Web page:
Freedmen's Meeting in Washington.
The following is the speech of Hon. Henry Wilson, alluded to in the foregoing correspondence: [Henry Wilson (1812-1875), Senator from Massachusetts, 1855-1873, dedicated himself to emancipation, because of his observations of slavery on an early visit to Washington DC; he was a national anti-slavery leader]
New York, July 5.--A Washington dispatch to the Herald states that a meeting of the National Colored Monument Association was held yesterday in the grounds of the Treasury Department. John Flood was chairman.
Letters were read from Gov. Andrew, Dr. Channing, Horace Greeley, Gen. Fremont, and Frederick Douglass. Addresses were made by Mr. Day, a negro, Henry Wilson, ex-Governor Hahn, of Louisiana, [George Michael Hahn (1830-86) was the pro-union governor of Louisiana from 1864-65, and supported black suffrage] Gen. Gregory, and others.
The following abstract of Henry Wilson's speech will be read with interest:
Mr. Wilson gave an account of his first coming to Washington, now about thirty years ago, of the sales of slaves he had witnessed, the brutality of the treatment of the slaves and the despotism of the slave masters; but, said he, I thank God slavery is dead and buried. Thank God for that [cries of "amen" and cheers], and I want to say to you to remember--carry it to your neighbor, and let it go from neighbor to neighbor across the continent--that the freedmen of the United States shall be protected in all their rights. [Immense cheering.]
Slavery has robbed your cradles; it shall rob them no more. (Cheers.) It has had its auction blocks; the auction blocks are gone forever. It has had its bloodhounds: those bloodhounds shall be on the tracks of your race no more. (Loud and continued cheering.)
Let the former slave masters understand this. Let every rebel in the country, from the Potomac to the Rio Grand, understand that their power and authority over the black man on this continent has passed away forever.
I want them to understand it is destroyed, and with its death the compromises of the Federal Constitution, the laws of Congress, the black laws of the late slave States and of the free States, and all the political dogmas and ideas upon which the system of slavery depended, must be numbered among the things of the past. The Dred Scott interpretation of the Constitution from the Supreme Court, under which the negro has no political right which a white man is bound to respect, goes with all this other rubbish into the dumping-ground of slavery. (Immense applause.)
I want them to understand that their black code and their black laws and all they have done to hold men in slavery, were abolished forever with slavery itself, and I serve here to-day a notice upon them that I have procured a bill, which I intend to introduce, too, on the first day of the first next Congress, for the personal liberty of every freedman on this continent, and I want them to understand that I belong to a body of men who are accustomed to sleep on the field of victory--a class of men who accept the doctrines of the New Testament--who accept as the living faith of the North American Republic, the Declaration of Independence,--a class of men who represent the principles of liberty, of humanity, of justice, and a set of men who never were and never can be defeated.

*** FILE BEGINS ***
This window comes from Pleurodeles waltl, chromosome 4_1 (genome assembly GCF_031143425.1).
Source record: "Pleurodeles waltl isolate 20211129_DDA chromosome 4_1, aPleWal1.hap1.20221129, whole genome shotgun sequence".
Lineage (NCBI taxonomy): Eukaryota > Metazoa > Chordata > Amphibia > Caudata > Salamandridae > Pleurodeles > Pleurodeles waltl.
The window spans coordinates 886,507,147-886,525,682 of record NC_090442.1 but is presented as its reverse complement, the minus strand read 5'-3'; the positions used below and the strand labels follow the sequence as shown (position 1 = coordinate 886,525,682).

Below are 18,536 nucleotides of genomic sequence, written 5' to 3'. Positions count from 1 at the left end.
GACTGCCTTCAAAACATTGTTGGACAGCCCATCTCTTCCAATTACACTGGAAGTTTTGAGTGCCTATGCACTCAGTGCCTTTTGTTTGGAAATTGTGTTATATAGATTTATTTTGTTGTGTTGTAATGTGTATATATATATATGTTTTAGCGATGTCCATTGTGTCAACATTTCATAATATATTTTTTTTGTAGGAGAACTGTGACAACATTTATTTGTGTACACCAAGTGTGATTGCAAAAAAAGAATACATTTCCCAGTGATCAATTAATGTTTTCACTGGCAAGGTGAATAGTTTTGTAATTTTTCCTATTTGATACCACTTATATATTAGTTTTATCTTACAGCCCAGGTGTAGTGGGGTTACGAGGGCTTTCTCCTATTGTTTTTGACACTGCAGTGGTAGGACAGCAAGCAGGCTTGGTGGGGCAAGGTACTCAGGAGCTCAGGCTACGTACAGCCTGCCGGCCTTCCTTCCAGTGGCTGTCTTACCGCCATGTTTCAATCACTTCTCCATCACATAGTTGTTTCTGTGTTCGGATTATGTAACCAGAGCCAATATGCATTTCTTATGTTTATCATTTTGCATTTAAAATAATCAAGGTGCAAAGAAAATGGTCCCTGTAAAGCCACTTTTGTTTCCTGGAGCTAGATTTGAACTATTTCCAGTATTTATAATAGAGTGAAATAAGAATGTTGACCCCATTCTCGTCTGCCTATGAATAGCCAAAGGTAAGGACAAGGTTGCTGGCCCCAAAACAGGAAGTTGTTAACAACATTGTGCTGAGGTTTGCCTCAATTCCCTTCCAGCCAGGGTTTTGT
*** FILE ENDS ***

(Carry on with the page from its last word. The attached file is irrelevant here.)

Nothing is more sublime than the record of the black man in this struggle. They have stood by our brave soldiers and sailors in the thickest fights. They have guided them against the enemy. They have stood by our men, when fugitives from starving prisons and given them food, they stood by the country faithfully in the hour of trial, and the country will stand by them."
In conclusion, Mr. Wilson urged his hearers to temperence, industry and economy, to educate themselves and their children to be an ornament and a blessing to the country.
[The "foregoing correspondence" includes this paragraph:]
In connection with the Fourth of July celebrations, you will notice the colored people's celebration at Washington, and the admirable speech delivered thereat by Senator Wilson. I enclose you a sketch of the speech referred to, no fuller account having been published. Mr. Wilson speaks in the right tone to the slaveocracy and should be sustained by the most earnest support of every friend of Equal Rights and Equal Laws.[by G. J. H., Boston, Mass., July 7, 1865]